Streetproofing, instructing children about the risks and dangers of daily life, has taken on the meaning of protecting children from abduction by a stranger. Parents should, however, consider other more common risks and dangers to their children and street proof them about traffic injuries, abuse by someone they know, getting lost, and dealing with other people's pets. There is no way to totally protect anyone. Streetproofing is as much instilling in our children enough self-confidence that they will listen to their instincts as it is about giving them enough knowledge to be aware but not fearful, of everything and everyone.
Traffic injuries are the Number One cause of death and injury in children. One in two hundred children under the age of fifteen dies or is seriously injured in a traffic-related incident. One reason might be that children don't get the street-safety education that kids received a generation ago although there are more cars on the roads. Parents and professionals are more likely to talk to children about stranger abduction.
It's up to parents to teach street safety. Children under the age of six should not go near the street or road without supervision, for several reasons: A child under six has poor depth perception and her peripheral vision is undeveloped; she is easily distracted; she's small and can't see over or around obstacles; she can't read signs or warnings; and a child this age probably thinks that, if she can see a car, the car's driver must be able to see her.
Making your child more aware
• Teach your child to look in both directions before crossing a street.
• Practise listening for traffic as well as watching for traffic.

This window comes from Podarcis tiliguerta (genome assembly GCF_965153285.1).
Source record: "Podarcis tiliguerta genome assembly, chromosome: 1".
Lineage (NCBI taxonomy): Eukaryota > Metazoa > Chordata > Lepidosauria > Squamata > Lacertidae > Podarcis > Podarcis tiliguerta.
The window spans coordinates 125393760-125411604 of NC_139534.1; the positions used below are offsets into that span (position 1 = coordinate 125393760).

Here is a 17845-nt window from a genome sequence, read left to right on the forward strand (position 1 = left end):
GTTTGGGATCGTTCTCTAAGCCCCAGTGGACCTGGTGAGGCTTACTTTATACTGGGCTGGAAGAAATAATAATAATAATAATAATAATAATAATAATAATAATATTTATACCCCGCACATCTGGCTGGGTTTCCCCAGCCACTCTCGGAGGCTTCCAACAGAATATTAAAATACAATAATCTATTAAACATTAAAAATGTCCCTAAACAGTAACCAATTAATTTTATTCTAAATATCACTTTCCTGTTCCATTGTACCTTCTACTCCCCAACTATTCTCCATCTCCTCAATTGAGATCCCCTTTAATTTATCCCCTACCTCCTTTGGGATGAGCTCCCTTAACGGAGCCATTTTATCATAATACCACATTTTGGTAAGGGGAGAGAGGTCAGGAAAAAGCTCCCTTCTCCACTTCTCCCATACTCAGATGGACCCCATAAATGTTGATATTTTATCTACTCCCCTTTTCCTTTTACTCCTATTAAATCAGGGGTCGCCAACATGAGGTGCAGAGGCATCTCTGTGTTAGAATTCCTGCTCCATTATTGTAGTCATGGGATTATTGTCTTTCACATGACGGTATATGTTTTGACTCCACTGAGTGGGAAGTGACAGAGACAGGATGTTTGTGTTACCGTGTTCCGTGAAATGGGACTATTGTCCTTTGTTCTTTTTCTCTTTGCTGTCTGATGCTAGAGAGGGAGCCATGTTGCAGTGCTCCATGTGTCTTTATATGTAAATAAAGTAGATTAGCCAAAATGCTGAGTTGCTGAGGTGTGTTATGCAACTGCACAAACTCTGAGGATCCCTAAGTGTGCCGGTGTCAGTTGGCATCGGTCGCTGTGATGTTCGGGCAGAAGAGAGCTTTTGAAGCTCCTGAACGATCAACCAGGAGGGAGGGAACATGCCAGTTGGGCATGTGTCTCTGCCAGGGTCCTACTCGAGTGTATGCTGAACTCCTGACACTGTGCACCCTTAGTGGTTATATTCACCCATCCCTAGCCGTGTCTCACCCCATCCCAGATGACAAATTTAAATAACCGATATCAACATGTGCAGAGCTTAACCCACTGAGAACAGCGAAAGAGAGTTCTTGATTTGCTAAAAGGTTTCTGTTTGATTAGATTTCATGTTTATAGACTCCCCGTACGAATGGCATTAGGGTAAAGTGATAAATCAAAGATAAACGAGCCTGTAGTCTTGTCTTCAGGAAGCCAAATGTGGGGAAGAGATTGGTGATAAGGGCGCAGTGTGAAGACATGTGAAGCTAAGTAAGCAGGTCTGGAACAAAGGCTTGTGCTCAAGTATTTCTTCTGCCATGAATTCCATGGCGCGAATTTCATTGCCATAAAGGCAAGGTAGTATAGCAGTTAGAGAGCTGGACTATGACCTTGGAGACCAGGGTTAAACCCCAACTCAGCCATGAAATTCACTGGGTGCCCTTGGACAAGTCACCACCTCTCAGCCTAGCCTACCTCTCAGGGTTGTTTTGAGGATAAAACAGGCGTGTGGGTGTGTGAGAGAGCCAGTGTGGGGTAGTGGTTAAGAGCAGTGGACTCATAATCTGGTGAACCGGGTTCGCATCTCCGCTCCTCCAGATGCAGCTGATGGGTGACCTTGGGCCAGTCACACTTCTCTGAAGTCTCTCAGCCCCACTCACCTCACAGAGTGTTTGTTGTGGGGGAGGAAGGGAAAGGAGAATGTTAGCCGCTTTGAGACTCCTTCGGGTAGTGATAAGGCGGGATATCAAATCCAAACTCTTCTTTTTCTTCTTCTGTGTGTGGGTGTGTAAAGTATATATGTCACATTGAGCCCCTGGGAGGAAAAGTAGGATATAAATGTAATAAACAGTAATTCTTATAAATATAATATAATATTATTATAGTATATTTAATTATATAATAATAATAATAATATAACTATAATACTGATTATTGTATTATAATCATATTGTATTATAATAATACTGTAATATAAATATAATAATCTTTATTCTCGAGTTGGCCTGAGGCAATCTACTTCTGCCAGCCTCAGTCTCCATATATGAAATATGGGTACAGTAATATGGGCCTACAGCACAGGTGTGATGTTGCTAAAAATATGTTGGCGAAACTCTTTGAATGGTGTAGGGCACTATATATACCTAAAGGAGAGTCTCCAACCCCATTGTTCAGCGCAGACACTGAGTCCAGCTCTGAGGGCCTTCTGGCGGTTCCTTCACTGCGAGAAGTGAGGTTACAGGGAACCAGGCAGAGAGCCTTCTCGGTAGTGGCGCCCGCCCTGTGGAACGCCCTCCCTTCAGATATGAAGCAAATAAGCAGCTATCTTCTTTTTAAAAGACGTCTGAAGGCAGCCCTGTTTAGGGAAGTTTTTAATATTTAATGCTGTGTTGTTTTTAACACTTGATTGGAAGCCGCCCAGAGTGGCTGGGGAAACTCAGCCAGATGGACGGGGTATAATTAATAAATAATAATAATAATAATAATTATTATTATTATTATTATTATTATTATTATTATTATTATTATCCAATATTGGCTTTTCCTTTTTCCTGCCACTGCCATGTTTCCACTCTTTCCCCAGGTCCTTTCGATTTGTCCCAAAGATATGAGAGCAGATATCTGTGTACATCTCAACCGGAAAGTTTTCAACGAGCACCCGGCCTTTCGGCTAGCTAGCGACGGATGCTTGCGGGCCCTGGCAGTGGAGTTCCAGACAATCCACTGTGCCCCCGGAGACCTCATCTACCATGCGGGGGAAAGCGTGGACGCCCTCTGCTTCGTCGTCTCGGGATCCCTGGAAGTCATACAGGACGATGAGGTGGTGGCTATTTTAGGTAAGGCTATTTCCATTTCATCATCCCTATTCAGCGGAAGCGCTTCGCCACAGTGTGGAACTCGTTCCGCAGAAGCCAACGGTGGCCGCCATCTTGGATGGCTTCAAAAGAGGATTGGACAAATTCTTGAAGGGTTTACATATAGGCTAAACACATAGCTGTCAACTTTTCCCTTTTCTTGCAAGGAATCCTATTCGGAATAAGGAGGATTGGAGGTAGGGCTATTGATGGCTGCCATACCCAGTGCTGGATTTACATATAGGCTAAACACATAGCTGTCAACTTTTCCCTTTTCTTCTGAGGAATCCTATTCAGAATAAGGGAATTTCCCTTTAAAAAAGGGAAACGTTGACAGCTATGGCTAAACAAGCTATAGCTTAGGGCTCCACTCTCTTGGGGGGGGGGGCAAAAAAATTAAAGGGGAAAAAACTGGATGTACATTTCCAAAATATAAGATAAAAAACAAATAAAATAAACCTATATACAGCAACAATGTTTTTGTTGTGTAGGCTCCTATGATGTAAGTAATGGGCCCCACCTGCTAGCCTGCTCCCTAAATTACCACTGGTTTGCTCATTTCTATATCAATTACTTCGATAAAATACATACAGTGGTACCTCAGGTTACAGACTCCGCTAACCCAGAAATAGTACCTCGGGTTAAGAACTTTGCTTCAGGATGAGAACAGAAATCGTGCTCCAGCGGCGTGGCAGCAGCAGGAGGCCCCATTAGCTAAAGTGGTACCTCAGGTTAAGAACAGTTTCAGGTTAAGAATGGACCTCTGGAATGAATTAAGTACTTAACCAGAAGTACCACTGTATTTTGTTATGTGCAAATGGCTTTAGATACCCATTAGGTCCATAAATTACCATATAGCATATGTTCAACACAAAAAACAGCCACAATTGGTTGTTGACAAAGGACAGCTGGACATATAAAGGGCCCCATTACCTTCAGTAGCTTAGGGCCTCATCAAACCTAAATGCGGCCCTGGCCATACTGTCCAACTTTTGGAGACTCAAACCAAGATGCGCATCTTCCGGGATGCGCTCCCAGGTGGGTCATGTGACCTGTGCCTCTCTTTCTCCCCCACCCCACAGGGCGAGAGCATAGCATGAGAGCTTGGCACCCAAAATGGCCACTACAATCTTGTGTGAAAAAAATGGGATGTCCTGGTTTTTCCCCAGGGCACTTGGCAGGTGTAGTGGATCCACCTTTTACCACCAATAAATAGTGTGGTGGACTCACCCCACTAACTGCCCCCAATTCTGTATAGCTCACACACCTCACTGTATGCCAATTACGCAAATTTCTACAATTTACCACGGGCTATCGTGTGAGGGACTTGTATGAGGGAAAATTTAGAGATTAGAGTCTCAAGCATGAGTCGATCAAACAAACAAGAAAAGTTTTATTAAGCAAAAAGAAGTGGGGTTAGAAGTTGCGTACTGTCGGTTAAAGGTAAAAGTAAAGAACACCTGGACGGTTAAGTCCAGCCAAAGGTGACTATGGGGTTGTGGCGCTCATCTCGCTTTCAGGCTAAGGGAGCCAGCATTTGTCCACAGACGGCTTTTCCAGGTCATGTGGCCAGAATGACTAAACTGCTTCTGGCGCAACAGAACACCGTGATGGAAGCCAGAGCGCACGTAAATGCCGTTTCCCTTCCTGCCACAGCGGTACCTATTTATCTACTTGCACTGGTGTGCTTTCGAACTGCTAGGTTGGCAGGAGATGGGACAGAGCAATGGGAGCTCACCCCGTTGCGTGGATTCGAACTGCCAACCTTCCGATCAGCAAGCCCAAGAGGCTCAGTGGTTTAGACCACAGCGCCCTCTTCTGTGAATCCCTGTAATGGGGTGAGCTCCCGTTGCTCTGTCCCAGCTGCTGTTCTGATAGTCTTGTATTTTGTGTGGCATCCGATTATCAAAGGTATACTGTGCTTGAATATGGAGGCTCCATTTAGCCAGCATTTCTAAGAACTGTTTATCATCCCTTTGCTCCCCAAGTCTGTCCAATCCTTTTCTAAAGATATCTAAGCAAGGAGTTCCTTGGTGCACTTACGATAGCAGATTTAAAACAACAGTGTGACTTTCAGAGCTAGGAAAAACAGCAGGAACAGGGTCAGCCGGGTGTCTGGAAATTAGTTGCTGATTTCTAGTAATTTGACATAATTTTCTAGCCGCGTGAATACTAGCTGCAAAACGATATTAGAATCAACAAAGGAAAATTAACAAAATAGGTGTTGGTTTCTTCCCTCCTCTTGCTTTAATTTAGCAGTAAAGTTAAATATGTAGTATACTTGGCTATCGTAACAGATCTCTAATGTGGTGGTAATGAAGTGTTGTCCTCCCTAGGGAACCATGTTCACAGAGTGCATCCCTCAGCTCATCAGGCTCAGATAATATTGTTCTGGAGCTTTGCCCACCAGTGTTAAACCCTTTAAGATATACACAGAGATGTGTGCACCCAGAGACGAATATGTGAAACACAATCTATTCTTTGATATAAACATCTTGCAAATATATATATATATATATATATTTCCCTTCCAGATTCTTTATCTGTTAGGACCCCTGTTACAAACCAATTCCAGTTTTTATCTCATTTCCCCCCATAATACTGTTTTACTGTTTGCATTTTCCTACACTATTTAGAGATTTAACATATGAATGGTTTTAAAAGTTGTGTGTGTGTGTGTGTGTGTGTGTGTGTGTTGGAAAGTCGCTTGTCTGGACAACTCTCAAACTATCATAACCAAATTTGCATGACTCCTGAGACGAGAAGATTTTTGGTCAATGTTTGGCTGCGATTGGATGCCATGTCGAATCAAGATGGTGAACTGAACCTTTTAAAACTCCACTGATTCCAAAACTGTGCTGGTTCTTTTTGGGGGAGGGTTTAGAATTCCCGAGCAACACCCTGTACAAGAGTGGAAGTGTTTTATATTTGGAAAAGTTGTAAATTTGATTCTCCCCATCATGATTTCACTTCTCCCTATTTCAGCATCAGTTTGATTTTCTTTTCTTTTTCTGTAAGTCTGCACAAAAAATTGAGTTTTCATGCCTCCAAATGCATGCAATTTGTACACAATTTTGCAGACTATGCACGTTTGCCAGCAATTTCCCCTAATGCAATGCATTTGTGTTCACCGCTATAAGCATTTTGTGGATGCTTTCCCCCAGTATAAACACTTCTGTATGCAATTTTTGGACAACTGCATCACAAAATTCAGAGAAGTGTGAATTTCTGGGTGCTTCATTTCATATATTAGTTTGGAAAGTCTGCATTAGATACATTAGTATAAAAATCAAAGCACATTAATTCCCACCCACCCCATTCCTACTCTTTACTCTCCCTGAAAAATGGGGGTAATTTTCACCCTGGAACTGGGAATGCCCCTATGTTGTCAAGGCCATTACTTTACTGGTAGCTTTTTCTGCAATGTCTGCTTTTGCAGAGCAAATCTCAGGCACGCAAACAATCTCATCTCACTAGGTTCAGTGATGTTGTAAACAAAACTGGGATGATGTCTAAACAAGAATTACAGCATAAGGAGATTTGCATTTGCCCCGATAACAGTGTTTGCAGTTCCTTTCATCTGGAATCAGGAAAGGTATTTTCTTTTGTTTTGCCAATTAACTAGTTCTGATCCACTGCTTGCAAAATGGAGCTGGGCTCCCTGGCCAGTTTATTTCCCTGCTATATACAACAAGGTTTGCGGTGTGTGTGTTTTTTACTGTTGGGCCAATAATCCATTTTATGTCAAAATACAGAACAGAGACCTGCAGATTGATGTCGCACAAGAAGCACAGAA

• While driving with your child in the car, play road games such as Spot the Road Signs, Spot the Dangers, Spot the Bikes to increase your child's concentration and awareness of the road and of vehicles.
Praise or punish for safety behaviour?
Even parents who disagree with the concept of spanking a child will use spanking as a last resort in traffic safety situations. But research done in New Zealand and Britain indicates that severe discipline might not work. One study showed that one out of three children who were killed by oncoming vehicles had previously been disciplined for playing on the road. One of the conclusions drawn was that children don't understand what being hit by a car means. "Mommy hit me and that didn't really hurt" may be a child's perception. Whenever possible, praise good roadsafety behaviour.
Bikes & trikes and battery-driven vehicles
Don't allow children under six to ride their trikes or bikes near a street for the same reasons that you don't leave them unsupervised. When your preschooler is ready for a bike, she's also ready for an approved bike helmet. Make the rule "No helmet, No riding" even when she's going biking on a bike path. Most bike injuries don't involve cars.
• Involve your child in a community bike-check and safety rally.
• Check your child's bike regularly; involve her in bike maintenance.
• Ride with your child in a safe place and teach road safety as you go.
Until a child is 18 kg (40 lb.) or about 100 cm (40 in.) tall, he should be buckled into an appropriate car seat in the back seat. Maintain the backseat rule until your child is at least twelve years of age to protect him from the dangers of an inflating air bag. Transport Canada recommends that children under twelve not ride in the front seat of vehicles equipped with air bags. But neither you nor your child will always know whether the car you're riding in has air bags.
Some car-riding tips
• Avoid giving a child hard candies, peanuts, grapes, or any food that may cause her to choke while she is in the car.
• Never leave a child alone in a car.
• Do not show a child how to start the car or work the controls, with the exception of the horn.
• Keep all the doors locked at all times while you're in the car.
• Teach your child to get out of a car on the non-traffic side.
• Teach your child to hold her caretaker's hand in a parking lot.